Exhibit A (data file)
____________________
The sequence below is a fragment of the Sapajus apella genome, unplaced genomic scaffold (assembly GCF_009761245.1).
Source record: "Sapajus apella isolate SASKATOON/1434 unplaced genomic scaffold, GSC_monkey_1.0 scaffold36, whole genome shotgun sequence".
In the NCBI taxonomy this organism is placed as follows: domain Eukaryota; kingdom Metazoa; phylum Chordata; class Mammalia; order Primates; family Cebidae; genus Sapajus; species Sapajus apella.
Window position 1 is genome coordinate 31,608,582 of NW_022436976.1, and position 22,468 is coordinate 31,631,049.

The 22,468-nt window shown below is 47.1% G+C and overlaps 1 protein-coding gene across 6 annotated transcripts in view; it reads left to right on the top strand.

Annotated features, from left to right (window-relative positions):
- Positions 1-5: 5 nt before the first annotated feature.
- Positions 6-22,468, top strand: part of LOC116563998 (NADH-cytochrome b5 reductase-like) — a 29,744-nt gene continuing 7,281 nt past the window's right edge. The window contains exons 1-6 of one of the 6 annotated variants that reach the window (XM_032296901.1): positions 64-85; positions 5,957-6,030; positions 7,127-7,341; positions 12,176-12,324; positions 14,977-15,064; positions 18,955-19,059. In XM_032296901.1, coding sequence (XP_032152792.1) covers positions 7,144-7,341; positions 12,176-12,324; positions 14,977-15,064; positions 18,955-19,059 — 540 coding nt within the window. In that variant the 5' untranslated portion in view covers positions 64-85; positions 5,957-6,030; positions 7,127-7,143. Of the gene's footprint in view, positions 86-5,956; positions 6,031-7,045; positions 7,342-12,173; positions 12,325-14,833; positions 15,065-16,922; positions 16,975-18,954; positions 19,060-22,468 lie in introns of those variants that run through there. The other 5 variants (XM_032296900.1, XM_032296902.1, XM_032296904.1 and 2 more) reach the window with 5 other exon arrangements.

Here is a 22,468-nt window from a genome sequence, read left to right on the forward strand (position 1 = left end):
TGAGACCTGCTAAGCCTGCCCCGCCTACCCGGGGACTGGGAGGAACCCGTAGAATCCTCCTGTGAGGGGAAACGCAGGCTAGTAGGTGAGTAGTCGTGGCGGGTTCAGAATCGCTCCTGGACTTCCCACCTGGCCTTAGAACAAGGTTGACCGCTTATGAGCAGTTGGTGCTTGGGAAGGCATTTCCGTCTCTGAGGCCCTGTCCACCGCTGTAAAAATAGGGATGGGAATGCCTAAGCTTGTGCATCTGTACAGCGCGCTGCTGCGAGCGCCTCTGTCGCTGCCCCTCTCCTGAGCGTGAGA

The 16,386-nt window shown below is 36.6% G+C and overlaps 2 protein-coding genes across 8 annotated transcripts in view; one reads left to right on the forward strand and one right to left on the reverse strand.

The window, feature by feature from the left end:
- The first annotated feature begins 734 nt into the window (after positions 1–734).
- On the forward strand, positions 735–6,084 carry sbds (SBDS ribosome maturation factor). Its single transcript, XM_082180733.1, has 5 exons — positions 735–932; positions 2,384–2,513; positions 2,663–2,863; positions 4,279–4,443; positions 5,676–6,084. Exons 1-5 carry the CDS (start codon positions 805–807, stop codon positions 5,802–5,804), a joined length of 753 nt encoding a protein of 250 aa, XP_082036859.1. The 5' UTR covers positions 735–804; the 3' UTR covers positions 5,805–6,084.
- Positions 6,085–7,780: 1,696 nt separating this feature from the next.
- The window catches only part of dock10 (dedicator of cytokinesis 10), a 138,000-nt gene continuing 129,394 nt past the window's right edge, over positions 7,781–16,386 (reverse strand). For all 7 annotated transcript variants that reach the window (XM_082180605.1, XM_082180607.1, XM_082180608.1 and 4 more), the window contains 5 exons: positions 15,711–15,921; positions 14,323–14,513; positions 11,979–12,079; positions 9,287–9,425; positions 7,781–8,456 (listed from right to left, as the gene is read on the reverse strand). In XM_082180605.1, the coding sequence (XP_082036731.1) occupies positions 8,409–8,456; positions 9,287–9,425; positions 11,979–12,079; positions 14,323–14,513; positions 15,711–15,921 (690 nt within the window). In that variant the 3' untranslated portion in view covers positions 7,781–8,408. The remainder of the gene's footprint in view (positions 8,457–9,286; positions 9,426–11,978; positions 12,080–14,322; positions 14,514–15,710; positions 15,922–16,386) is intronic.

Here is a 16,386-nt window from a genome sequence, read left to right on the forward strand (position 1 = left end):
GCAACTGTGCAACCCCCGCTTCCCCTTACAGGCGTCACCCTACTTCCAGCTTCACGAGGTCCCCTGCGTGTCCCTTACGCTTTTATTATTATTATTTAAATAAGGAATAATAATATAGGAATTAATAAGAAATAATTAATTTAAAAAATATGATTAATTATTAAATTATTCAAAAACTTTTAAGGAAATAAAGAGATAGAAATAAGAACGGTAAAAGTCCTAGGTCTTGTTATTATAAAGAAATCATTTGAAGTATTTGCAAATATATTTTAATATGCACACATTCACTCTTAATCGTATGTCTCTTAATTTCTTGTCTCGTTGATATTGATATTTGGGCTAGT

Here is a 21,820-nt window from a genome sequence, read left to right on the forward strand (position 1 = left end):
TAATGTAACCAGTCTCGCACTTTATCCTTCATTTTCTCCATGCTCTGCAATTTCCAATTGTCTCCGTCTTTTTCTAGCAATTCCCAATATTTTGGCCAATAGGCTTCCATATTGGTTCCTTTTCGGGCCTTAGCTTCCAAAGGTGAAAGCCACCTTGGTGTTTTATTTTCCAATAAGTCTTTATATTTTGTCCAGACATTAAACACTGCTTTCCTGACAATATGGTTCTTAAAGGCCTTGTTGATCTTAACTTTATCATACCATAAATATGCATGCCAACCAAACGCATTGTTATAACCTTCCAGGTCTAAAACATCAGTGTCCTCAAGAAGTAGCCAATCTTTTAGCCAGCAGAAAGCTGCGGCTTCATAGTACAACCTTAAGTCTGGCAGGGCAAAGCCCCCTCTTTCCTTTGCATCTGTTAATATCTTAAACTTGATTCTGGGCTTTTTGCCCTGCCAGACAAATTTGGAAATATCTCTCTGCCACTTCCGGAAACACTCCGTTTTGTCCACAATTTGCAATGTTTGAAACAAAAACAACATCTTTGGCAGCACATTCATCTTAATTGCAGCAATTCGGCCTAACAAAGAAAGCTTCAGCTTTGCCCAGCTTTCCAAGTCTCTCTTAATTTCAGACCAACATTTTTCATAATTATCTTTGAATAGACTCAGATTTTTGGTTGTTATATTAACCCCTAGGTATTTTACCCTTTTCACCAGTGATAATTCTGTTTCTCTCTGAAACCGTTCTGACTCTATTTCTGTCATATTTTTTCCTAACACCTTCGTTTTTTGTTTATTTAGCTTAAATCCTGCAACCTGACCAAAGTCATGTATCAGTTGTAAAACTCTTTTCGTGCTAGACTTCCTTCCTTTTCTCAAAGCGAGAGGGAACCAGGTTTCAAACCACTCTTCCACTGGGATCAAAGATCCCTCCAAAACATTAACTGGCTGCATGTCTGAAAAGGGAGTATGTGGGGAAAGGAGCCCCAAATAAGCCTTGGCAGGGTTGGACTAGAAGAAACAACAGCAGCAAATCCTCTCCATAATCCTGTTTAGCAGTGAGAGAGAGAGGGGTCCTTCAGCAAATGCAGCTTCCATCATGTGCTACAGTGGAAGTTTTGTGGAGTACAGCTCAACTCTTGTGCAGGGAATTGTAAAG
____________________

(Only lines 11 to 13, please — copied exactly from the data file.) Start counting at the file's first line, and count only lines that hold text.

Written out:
The 16,386-nt window shown below is 36.6% G+C and overlaps 2 protein-coding genes across 8 annotated transcripts in view; one reads left to right on the forward strand and one right to left on the reverse strand.

The window, feature by feature from the left end:
- The first annotated feature begins 734 nt into the window (after positions 1–734).